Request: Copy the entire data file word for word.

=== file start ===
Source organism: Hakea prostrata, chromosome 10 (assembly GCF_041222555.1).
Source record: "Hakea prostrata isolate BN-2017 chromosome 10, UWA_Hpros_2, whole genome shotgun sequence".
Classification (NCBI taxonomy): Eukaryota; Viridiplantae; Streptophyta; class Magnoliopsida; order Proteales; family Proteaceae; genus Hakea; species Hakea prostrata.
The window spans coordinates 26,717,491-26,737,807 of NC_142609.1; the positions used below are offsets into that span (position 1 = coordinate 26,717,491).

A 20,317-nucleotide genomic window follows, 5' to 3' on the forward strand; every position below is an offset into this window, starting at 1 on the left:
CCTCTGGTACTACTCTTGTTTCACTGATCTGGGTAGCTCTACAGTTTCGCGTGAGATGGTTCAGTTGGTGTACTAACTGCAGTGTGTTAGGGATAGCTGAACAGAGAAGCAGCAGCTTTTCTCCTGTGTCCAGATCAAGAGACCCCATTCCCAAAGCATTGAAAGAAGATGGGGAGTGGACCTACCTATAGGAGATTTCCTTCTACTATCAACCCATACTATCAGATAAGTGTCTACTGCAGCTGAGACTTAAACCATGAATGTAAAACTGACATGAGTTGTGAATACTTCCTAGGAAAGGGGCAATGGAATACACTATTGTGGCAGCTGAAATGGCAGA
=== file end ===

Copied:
Source organism: Hakea prostrata, chromosome 10 (assembly GCF_041222555.1).
Source record: "Hakea prostrata isolate BN-2017 chromosome 10, UWA_Hpros_2, whole genome shotgun sequence".
Classification (NCBI taxonomy): Eukaryota; Viridiplantae; Streptophyta; class Magnoliopsida; order Proteales; family Proteaceae; genus Hakea; species Hakea prostrata.
The window spans coordinates 26,717,491-26,737,807 of NC_142609.1; the positions used below are offsets into that span (position 1 = coordinate 26,717,491).

A 20,317-nucleotide genomic window follows, 5' to 3' on the forward strand; every position below is an offset into this window, starting at 1 on the left:
CCTCTGGTACTACTCTTGTTTCACTGATCTGGGTAGCTCTACAGTTTCGCGTGAGATGGTTCAGTTGGTGTACTAACTGCAGTGTGTTAGGGATAGCTGAACAGAGAAGCAGCAGCTTTTCTCCTGTGTCCAGATCAAGAGACCCCATTCCCAAAGCATTGAAAGAAGATGGGGAGTGGACCTACCTATAGGAGATTTCCTTCTACTATCAACCCATACTATCAGATAAGTGTCTACTGCAGCTGAGACTTAAACCATGAATGTAAAACTGACATGAGTTGTGAATACTTCCTAGGAAAGGGGCAATGGAATACACTATTGTGGCAGCTGAAATGGCAGA